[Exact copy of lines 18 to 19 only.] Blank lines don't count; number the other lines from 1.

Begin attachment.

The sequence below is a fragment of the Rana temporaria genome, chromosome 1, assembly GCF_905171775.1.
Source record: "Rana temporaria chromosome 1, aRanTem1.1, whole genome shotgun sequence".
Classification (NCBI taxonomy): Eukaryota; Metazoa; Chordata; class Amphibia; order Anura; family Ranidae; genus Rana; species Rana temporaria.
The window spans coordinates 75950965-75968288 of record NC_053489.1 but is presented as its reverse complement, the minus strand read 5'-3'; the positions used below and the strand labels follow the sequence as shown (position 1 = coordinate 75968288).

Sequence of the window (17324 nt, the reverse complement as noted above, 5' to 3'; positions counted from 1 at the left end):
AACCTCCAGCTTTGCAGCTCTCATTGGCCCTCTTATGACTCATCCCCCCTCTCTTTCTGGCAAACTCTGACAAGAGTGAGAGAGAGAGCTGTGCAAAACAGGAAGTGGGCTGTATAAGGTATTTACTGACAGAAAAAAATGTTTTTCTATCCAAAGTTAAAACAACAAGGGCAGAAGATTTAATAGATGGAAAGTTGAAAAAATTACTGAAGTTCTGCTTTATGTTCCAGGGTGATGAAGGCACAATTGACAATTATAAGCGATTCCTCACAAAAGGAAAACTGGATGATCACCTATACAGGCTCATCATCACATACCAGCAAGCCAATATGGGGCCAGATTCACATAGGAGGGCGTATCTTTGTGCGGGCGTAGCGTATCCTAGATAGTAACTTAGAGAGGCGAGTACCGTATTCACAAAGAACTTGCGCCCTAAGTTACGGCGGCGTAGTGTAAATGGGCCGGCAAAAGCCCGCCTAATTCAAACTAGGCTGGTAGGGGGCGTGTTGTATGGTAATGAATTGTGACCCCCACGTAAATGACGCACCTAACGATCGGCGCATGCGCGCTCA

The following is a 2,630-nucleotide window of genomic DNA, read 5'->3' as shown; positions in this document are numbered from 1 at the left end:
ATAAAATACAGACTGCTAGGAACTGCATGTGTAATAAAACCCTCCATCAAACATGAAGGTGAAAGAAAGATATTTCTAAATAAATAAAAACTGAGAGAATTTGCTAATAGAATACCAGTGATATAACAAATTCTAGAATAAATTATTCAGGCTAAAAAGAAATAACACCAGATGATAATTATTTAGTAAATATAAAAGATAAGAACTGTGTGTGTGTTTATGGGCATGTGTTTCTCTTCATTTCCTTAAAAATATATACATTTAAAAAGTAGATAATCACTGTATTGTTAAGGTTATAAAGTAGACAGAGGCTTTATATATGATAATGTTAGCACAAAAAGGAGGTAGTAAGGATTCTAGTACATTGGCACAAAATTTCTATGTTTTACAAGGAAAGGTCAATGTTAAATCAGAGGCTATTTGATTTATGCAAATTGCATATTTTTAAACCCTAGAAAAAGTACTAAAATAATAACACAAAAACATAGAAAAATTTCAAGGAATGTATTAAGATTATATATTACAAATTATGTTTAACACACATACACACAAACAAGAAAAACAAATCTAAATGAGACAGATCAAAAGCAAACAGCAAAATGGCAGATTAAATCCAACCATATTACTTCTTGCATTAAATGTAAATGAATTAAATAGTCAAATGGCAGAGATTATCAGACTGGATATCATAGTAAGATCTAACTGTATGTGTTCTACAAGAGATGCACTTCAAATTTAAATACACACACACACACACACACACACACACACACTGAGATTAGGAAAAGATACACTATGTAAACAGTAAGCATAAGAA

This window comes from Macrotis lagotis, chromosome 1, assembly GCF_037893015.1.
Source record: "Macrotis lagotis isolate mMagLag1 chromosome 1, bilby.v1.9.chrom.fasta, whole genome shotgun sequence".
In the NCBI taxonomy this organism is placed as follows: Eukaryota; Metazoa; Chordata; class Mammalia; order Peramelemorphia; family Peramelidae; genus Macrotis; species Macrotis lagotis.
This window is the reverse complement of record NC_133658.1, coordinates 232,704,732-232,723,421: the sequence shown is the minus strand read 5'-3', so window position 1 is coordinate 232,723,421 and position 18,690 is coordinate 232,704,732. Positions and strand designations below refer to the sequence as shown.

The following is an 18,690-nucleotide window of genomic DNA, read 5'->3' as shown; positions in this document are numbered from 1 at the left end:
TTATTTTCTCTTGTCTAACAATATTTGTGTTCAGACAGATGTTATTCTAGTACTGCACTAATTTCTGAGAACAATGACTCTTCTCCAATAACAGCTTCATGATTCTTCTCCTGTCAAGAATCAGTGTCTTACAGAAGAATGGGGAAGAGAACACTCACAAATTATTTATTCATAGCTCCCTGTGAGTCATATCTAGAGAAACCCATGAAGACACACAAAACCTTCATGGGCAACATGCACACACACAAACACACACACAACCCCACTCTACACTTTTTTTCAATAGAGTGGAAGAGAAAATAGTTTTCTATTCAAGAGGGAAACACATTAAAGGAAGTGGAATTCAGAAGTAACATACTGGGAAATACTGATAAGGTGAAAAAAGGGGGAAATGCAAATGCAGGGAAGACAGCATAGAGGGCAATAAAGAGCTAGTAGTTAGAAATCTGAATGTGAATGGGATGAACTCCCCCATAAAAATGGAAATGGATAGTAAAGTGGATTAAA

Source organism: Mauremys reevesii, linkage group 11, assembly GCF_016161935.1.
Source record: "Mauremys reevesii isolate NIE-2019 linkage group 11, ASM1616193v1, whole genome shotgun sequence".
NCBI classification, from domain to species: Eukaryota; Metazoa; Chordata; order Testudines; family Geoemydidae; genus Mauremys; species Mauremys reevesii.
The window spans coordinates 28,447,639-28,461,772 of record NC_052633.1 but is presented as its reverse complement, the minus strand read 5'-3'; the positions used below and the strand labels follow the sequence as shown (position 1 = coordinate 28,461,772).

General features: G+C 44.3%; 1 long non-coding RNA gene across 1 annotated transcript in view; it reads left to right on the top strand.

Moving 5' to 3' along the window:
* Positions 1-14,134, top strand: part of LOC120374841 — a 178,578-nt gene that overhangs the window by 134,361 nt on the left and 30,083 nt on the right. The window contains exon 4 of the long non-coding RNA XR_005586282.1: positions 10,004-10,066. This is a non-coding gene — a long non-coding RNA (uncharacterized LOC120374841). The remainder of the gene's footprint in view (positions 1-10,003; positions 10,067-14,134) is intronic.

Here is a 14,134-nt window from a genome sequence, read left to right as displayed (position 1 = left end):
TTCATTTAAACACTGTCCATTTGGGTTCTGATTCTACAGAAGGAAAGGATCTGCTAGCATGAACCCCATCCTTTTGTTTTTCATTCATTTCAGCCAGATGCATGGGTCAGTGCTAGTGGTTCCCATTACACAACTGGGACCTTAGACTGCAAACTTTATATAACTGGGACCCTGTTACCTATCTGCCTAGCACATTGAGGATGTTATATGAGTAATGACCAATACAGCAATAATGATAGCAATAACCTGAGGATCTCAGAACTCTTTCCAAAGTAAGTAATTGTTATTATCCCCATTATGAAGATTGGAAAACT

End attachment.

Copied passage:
The window spans coordinates 28,447,639-28,461,772 of record NC_052633.1 but is presented as its reverse complement, the minus strand read 5'-3'; the positions used below and the strand labels follow the sequence as shown (position 1 = coordinate 28,461,772).

General features: G+C 44.3%; 1 long non-coding RNA gene across 1 annotated transcript in view; it reads left to right on the top strand.